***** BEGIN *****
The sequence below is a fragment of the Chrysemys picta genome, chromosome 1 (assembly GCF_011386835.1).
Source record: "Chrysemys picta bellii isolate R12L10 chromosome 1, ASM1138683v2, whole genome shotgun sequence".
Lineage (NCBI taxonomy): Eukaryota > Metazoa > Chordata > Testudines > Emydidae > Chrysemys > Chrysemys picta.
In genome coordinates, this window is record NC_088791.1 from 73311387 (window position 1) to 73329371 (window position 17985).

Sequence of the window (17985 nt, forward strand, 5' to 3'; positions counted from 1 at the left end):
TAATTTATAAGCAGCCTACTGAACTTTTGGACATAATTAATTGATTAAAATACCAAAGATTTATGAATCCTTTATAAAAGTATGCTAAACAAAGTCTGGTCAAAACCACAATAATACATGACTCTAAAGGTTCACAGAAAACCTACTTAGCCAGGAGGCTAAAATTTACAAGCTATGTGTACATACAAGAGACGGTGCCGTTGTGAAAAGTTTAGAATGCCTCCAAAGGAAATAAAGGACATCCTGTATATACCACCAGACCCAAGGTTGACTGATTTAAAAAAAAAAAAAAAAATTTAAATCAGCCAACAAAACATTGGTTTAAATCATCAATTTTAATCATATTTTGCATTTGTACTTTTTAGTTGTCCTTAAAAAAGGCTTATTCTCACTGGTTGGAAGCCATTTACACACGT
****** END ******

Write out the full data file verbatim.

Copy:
The sequence below is a fragment of the Chrysemys picta genome, chromosome 1 (assembly GCF_011386835.1).
Source record: "Chrysemys picta bellii isolate R12L10 chromosome 1, ASM1138683v2, whole genome shotgun sequence".
Lineage (NCBI taxonomy): Eukaryota > Metazoa > Chordata > Testudines > Emydidae > Chrysemys > Chrysemys picta.
In genome coordinates, this window is record NC_088791.1 from 73311387 (window position 1) to 73329371 (window position 17985).

Sequence of the window (17985 nt, forward strand, 5' to 3'; positions counted from 1 at the left end):
TAATTTATAAGCAGCCTACTGAACTTTTGGACATAATTAATTGATTAAAATACCAAAGATTTATGAATCCTTTATAAAAGTATGCTAAACAAAGTCTGGTCAAAACCACAATAATACATGACTCTAAAGGTTCACAGAAAACCTACTTAGCCAGGAGGCTAAAATTTACAAGCTATGTGTACATACAAGAGACGGTGCCGTTGTGAAAAGTTTAGAATGCCTCCAAAGGAAATAAAGGACATCCTGTATATACCACCAGACCCAAGGTTGACTGATTTAAAAAAAAAAAAAAAAATTTAAATCAGCCAACAAAACATTGGTTTAAATCATCAATTTTAATCATATTTTGCATTTGTACTTTTTAGTTGTCCTTAAAAAAGGCTTATTCTCACTGGTTGGAAGCCATTTACACACGT